Housing improvement opportunities available to county land owners

By Megan R. Harrell
Star Staff

Carter County residents have the opportunity to apply for grant assistance to help with the financing of home improvements. The funding is available through a $500,000 HOME grant the county received in July from the Tennessee Housing Development Agency. County land and homeowners may apply for the funds today at the Carter County Courthouse.
   The federally funded grant program is designed to bring housing units into compliance with Housing and Urban Development (HUD) standards. The grant program aides in improving homes' building codes by helping residents plan for, finance, and carry out essential housing repairs.
   Last year, the First Tennessee Development District approached Carter County officials about applying for the HOME grant. The county had received the maximum rating for substandard housing units from the Tennessee Housing Development Agency, and $500,000 is the maximum amount of funding that can be awarded to one county.
   Community Development Coordinator Retha Patton notified former County Executive Truman Clark of the county's eligibility for the one-time grant. She stated that the need for housing improvements across the county made it a good candidate for the HOME grant.
   "It is a highly competitive grant. Out of 100 applications only the top 15 counties get funded, so that demonstrates that Carter County has a strong need," Patton said. "It was one of the top rated counties based on substandard housing units, and that is why we urged them to go after it."
   The grant is exclusive to landowners and may be used to improve plumbing, electrical work, foundations and sub-flooring, as well as roofs, and window and door replacements. The work will be completed by local contractors at no cost to qualifying landowners.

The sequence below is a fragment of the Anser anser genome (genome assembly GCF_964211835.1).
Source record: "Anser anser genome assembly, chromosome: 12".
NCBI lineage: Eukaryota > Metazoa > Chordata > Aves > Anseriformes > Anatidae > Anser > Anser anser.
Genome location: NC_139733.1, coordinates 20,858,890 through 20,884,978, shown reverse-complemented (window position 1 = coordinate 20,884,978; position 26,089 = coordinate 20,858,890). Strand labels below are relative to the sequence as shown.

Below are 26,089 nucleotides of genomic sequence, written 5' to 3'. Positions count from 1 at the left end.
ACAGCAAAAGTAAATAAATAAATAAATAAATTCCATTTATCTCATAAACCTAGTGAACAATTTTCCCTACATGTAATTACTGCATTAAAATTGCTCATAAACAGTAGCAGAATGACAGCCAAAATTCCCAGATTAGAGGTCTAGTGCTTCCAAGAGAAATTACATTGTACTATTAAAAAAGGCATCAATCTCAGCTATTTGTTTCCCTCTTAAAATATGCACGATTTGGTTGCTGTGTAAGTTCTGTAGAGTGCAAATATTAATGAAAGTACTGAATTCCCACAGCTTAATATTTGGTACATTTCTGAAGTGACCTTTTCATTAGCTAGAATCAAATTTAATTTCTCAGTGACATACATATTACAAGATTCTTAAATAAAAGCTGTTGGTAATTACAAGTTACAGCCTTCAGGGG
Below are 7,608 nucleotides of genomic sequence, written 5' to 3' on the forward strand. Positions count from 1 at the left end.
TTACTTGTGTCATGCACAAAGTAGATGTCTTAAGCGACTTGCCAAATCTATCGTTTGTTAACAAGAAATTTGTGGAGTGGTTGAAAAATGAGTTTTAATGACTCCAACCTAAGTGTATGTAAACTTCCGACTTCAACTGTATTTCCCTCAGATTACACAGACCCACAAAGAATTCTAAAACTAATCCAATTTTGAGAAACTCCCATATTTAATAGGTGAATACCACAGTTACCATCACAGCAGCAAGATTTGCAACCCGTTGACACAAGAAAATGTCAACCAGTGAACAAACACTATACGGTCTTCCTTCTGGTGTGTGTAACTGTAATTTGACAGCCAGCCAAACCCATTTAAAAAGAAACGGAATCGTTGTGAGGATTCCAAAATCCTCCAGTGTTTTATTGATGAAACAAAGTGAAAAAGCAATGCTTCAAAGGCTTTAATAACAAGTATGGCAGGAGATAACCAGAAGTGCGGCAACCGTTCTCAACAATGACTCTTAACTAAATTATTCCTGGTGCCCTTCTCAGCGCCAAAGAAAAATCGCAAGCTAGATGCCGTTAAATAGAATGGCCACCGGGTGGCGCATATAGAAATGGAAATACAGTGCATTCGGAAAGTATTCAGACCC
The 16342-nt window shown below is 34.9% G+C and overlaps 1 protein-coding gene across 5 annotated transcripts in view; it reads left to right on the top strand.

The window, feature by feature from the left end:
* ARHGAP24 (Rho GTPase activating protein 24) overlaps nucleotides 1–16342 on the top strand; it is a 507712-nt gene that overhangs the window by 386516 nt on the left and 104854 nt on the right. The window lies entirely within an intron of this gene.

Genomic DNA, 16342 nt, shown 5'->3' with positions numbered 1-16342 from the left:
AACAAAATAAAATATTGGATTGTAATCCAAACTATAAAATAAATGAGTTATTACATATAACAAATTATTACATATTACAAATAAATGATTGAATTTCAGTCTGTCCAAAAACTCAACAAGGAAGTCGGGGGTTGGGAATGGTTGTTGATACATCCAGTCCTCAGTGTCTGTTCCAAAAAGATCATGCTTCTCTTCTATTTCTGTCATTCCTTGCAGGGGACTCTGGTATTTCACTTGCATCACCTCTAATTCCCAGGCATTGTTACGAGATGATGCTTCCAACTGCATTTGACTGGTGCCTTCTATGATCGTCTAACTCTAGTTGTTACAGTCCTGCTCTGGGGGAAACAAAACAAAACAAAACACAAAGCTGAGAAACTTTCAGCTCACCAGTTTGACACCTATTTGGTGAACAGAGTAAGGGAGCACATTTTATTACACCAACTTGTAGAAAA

In order to qualify for the grant, residents must meet low to moderate income guidelines, provide proof that they own their home and the land where it is located for at least one year, have all property taxes paid up to date, and live permanently within the rural confines of Carter County.
   Elizabethton residents are not able to apply for the grant because the city is considered a municipality and is eligible for the same funding. Patton said it would be considered double dipping if city residents were able to receive both county and city grant money for housing improvements.
   The $500,000 grant impacts more than just the structural soundness of county homes. Health and safety concerns are also addressed along with the improvements, and the county's property tax roll stands to benefit from the increases in property value.
   "The owners will receive some housing repairs to bring their houses up to standard, which improves their quality of life and increases Carter County's housing stock in general. At the same time it puts more property tax on the roll because the improvements increase the value of homes in the county," Patton said.
   The workshop begins at 3:30 p.m. today at the main courthouse. Applications will be handed out and individual interviews will be scheduled for the week of Feb. 24-28. All applicants will be scored by program criteria and will be prioritized according to those scores. Everyone who qualifies for the funding may not receive grant assistance because of its limited amount.
   Patton stated that it is important for homeowners to be aware of the fact that they will only be able to apply for the HOME grant once. The funding is not available to the county in the future, and applications will be received today only.
   "The sad part is that it is a time limited grant. It is a one-time allocation of funds that is not continuous, so it is a one-time shot in the arm," Patton said.